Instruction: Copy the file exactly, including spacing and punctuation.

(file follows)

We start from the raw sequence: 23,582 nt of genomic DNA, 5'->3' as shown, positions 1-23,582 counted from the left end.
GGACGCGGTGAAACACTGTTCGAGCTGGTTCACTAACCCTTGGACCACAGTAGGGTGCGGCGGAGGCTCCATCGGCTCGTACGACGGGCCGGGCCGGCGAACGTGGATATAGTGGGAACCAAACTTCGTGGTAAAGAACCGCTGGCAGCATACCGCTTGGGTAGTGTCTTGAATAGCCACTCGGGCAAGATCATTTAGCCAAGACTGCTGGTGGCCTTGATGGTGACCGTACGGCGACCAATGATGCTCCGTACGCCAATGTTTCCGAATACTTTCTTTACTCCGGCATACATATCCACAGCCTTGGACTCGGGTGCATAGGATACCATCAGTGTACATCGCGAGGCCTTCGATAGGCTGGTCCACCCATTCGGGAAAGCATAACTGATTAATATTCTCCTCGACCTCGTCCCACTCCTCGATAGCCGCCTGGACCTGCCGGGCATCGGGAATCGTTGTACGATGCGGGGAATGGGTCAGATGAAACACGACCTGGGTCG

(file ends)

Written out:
We start from the raw sequence: 23,582 nt of genomic DNA, 5'->3' as shown, positions 1-23,582 counted from the left end.
GGACGCGGTGAAACACTGTTCGAGCTGGTTCACTAACCCTTGGACCACAGTAGGGTGCGGCGGAGGCTCCATCGGCTCGTACGACGGGCCGGGCCGGCGAACGTGGATATAGTGGGAACCAAACTTCGTGGTAAAGAACCGCTGGCAGCATACCGCTTGGGTAGTGTCTTGAATAGCCACTCGGGCAAGATCATTTAGCCAAGACTGCTGGTGGCCTTGATGGTGACCGTACGGCGACCAATGATGCTCCGTACGCCAATGTTTCCGAATACTTTCTTTACTCCGGCATACATATCCACAGCCTTGGACTCGGGTGCATAGGATACCATCAGTGTACATCGCGAGGCCTTCGATAGGCTGGTCCACCCATTCGGGAAAGCATAACTGATTAATATTCTCCTCGACCTCGTCCCACTCCTCGATAGCCGCCTGGACCTGCCGGGCATCGGGAATCGTTGTACGATGCGGGGAATGGGTCAGATGAAACACGACCTGGGTCG